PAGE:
THE LAY FIGURE ON THE
VJCTORIAN ERA AND ITS
" I am old enough to remember that time very
well," said the white-haired Man of Letters.
" England was still powerfully affected by that
great tidal wave of reaction which the immense
drama of the Napoleonic wars had produced, in
the generation before my birth. My father was a
wet-bob at Eton in the year of Waterloo—the year
in which the war spirit culminated, and then passed
away almost as rapidly as chain lightning."
" The reaction which then began," said the
Critic, " was most potent in England, and not in
France. Defeat has a tendency to put men on
their mettle, whereas victory, after a debauch of
rejoicing, is very often followed by a revolt against
the very qualities of temper that avert defeat. This
is why the reaction in question was most marked
in England, where its influences on art and litera-
ture, as well as on politics and commerce, were
surprisingly varied. In course of time—towards
the middle of the Victorian Era—it became a thing
so curious, so ludicrously diverse in nature, that it
reminds me always of those farces which send us
laughing through eccentricities into real tragedy.
In some of its phases it had much in common,
now with Rousseau's 'Confessions,' now with the
Early Fathers of the Church; in others it was a
Quaker; while in its business enterprise and
rapacity, its money-making astuteness and greed, it
was a very Shylock. Would that we had a Voltaire
to write the history of it! "
The Man of Letters smiled.
" You will remember," said he, " that there was
to be no more such fighting as Scott loved. Peace
was to last for ever, so that England, in conformity
with the political fairy tales of Cobden and Bright,
could pursue at her ease the exalted duty of serving
the rest of the world as a manufacturing slave.
The performance of this duty certainly ulcered the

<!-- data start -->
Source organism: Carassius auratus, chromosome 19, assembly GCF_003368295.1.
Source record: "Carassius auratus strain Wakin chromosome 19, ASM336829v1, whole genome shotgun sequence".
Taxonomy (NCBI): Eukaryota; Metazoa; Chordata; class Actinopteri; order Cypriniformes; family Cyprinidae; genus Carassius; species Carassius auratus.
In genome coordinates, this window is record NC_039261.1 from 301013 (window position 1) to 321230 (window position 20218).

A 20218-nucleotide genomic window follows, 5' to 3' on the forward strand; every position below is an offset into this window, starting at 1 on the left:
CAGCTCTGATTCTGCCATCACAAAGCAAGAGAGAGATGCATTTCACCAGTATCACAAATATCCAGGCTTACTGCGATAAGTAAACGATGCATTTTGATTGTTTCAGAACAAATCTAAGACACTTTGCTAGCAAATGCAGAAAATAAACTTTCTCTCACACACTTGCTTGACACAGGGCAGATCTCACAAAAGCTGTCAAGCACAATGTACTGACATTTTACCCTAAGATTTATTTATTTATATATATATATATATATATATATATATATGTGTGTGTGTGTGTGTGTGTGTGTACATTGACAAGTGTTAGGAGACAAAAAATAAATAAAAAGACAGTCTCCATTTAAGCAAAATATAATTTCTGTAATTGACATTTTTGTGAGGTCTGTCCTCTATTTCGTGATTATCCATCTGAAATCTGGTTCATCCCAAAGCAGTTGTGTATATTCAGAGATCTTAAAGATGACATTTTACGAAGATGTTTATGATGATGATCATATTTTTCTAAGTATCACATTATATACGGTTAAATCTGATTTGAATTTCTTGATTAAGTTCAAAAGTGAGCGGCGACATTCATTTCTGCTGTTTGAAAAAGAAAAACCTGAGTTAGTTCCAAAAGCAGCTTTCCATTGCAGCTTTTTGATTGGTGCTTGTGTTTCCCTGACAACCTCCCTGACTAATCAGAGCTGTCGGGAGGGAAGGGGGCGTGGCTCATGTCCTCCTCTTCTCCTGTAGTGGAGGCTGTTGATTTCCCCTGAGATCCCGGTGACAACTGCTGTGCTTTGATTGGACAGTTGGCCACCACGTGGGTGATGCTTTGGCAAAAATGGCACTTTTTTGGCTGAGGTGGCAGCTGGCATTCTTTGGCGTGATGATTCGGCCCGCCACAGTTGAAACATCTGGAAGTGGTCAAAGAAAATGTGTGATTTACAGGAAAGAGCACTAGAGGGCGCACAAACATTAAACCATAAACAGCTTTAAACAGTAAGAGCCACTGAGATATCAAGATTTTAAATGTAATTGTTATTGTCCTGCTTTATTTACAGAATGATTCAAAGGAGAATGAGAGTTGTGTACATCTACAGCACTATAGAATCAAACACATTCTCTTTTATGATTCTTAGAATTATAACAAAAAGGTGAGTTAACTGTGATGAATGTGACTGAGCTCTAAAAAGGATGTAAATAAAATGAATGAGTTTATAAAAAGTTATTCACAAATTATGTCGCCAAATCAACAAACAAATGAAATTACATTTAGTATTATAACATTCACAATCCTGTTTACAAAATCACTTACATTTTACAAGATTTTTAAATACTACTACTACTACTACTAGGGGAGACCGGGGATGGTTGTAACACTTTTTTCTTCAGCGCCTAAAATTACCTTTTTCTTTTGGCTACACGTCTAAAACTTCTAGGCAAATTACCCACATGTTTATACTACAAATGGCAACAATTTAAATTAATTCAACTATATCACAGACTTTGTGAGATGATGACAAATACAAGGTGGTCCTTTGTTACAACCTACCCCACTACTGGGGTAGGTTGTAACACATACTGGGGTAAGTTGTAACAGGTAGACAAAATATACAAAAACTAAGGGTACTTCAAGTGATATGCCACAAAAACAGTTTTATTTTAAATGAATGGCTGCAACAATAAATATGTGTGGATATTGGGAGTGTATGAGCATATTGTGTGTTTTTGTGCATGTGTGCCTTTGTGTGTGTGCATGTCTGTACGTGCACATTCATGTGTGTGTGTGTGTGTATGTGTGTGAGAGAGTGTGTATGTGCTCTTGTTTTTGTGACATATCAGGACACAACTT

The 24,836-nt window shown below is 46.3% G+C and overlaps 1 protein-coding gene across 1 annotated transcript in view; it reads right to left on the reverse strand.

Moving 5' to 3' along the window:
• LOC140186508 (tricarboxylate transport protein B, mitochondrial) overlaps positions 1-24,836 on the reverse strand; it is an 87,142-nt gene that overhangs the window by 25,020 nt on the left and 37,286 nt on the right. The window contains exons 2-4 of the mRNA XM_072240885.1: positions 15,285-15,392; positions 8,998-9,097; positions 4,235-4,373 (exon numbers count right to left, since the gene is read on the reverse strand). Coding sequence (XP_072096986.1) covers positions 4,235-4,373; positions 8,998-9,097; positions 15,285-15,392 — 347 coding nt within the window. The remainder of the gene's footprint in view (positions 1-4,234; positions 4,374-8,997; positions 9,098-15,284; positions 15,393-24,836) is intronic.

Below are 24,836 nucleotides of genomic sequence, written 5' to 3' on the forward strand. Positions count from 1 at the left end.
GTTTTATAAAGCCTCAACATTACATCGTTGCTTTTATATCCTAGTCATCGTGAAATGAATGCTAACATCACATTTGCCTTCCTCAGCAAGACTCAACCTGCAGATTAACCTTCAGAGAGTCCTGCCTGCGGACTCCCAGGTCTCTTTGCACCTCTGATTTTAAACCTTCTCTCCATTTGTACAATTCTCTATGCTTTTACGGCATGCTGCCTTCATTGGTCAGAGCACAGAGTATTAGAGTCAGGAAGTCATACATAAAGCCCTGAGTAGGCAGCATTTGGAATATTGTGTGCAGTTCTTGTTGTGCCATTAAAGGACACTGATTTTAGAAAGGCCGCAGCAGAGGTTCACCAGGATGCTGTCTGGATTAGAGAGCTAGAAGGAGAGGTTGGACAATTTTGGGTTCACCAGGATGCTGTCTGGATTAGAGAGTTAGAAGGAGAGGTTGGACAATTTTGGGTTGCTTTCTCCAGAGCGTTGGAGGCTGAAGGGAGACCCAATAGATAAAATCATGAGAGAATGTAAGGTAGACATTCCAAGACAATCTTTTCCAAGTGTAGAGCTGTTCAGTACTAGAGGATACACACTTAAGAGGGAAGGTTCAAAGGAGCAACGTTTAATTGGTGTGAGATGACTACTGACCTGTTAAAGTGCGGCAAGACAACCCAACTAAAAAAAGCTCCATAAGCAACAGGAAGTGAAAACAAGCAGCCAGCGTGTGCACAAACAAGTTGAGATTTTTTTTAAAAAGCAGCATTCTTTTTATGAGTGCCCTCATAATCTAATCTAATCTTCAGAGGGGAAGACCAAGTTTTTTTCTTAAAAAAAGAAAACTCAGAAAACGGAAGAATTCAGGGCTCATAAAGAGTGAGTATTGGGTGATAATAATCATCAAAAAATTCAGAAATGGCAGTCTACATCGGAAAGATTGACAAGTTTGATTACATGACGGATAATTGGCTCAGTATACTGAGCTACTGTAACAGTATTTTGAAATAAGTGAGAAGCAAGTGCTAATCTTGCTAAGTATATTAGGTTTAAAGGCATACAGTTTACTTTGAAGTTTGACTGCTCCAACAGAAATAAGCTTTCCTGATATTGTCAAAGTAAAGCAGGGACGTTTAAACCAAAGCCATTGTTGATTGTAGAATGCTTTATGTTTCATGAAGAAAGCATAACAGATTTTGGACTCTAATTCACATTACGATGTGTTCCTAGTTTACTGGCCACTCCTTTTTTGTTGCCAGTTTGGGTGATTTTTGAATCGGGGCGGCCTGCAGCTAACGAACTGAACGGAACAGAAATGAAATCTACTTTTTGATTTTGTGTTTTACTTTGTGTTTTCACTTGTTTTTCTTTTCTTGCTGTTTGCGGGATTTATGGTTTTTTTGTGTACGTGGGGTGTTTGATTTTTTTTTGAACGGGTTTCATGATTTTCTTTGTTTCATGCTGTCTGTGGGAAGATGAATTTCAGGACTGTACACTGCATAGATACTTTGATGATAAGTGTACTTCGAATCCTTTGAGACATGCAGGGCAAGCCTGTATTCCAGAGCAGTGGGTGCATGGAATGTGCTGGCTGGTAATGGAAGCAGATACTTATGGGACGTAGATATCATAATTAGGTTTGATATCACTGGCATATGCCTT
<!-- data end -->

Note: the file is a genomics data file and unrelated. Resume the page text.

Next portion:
face of the land with industrial slums, called ' busy
hives of labour '; and it certainly exacted, year by
year, its sinister battle-tolls, its many thousands of
killed, of wounded, of maimed, and of ruined. Yet
this industrialism was the fetish of those singular
idealists, Bright and Cobden, who never once
realised that they were glorifying a very sordid and
hideous form of destructive war. Can we wonder
that authors and artists revolted, and showed in a
great many varied ways how dissatisfied they were
with their own times ? "
"What I do wonder at," said the Poet, "is the
fact that your question has received very little
attention in written criticism. Recently I have
read a vast amount of scribbling on Victorian
Art and Victorian Literature, and I remember only
one attempt to be historic and truthful. Why did
the gay heart of Dickens become sad, sometimes
even hysteric ? Why was Thackeray oppressed
by such a morbid quick sense of the littleness
and wretchedness of mankind ? Why did Carlyle
turn so savagely on his own generation, and
lose his dignity and his self-control ? Or, again,
why did nearly all the imaginative painters try
to get away from their own time, wishing to be
anything rather than true-born Victorians? Not
to answer these questions in written criticism is
to imply that art and literature are unaffected by
the time-spirit, and that is ridiculous."
" Many other such questions might be asked,"
said the Critic, "and one answer to all of them
is very plainly suggested in the second part of
' Locksley Hall' Or one may give the brief reply
of Mr. G. F. Watts, who said, about twenty-five
years ago, that the native language of great art was
dead in England, for general noble beauty pervaded
life no more."
"Yes," said the Man of Letters, "the Victorian
Era, unlike the Elizabethan, outraged the esthetic
conscience of the most sensitive and gifted. It
produced many true artists, but it could not nourish
them with its science or with its industrialism.
And when the end came, and the Victorian Era
passed for ever into history, we found that we had
no poet to sing worthily a national hymn of praise
to the wise and good Mother-Queen, who during
so many fevered years had been to us all the one
abiding symbol of serene dignity and calm self-
"And we must remember, too," said the Critic,
" that the most urgent work to be done now in the
arts is nothing but a necessary war against some
peculiar results of the last sixty years or so of
'progress.' The crafts have to be rescued from
the craze for cheapness ; the jerry-builder has to
be put under discipline, so that domestic archi-
tecture may have a future, instead of a never-
ending funeral, in all growing towns ; and then, as
to British painting and British sculpture, are they
really stern enough in character? Do they not
need some of that fruitful manliness of poetic
temper which gave to the peasant art of Millet such
a weight of earth-bred pathos and dignity, and
which gives to Meunier's sculpture a strength akin
to that of Michael Angelo ? "
The Lay Figure.